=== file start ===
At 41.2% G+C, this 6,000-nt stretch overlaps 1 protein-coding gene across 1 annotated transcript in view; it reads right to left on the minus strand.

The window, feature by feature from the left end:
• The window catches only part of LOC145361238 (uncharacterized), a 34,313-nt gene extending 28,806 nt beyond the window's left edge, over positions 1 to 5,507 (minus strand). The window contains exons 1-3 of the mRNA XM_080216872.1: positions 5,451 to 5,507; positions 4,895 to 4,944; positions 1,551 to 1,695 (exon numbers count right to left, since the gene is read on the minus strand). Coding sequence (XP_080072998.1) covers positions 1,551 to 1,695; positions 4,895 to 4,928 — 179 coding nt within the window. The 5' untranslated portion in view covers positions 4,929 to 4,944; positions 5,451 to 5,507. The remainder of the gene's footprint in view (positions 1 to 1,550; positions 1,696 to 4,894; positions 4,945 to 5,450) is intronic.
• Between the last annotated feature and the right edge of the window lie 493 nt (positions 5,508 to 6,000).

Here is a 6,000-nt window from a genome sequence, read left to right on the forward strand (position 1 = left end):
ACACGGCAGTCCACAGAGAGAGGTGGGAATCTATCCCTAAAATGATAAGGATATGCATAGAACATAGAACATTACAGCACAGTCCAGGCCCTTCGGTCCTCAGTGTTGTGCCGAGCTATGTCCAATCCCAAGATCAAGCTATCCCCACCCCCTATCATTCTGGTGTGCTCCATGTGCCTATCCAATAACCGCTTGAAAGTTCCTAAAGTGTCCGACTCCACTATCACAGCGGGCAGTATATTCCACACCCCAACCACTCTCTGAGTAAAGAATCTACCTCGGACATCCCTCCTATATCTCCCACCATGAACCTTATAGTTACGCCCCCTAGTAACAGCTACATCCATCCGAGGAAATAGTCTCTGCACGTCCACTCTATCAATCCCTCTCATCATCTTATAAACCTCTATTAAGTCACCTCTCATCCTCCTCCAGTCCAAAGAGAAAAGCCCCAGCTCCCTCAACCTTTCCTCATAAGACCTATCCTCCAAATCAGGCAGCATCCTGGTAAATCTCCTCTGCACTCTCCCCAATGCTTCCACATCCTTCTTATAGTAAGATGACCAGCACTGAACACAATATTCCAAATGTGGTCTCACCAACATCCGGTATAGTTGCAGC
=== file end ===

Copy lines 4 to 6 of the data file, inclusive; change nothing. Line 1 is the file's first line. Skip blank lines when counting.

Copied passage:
• Between the last annotated feature and the right edge of the window lie 493 nt (positions 5,508 to 6,000).

Here is a 6,000-nt window from a genome sequence, read left to right on the forward strand (position 1 = left end):
ACACGGCAGTCCACAGAGAGAGGTGGGAATCTATCCCTAAAATGATAAGGATATGCATAGAACATAGAACATTACAGCACAGTCCAGGCCCTTCGGTCCTCAGTGTTGTGCCGAGCTATGTCCAATCCCAAGATCAAGCTATCCCCACCCCCTATCATTCTGGTGTGCTCCATGTGCCTATCCAATAACCGCTTGAAAGTTCCTAAAGTGTCCGACTCCACTATCACAGCGGGCAGTATATTCCACACCCCAACCACTCTCTGAGTAAAGAATCTACCTCGGACATCCCTCCTATATCTCCCACCATGAACCTTATAGTTACGCCCCCTAGTAACAGCTACATCCATCCGAGGAAATAGTCTCTGCACGTCCACTCTATCAATCCCTCTCATCATCTTATAAACCTCTATTAAGTCACCTCTCATCCTCCTCCAGTCCAAAGAGAAAAGCCCCAGCTCCCTCAACCTTTCCTCATAAGACCTATCCTCCAAATCAGGCAGCATCCTGGTAAATCTCCTCTGCACTCTCCCCAATGCTTCCACATCCTTCTTATAGTAAGATGACCAGCACTGAACACAATATTCCAAATGTGGTCTCACCAACATCCGGTATAGTTGCAGC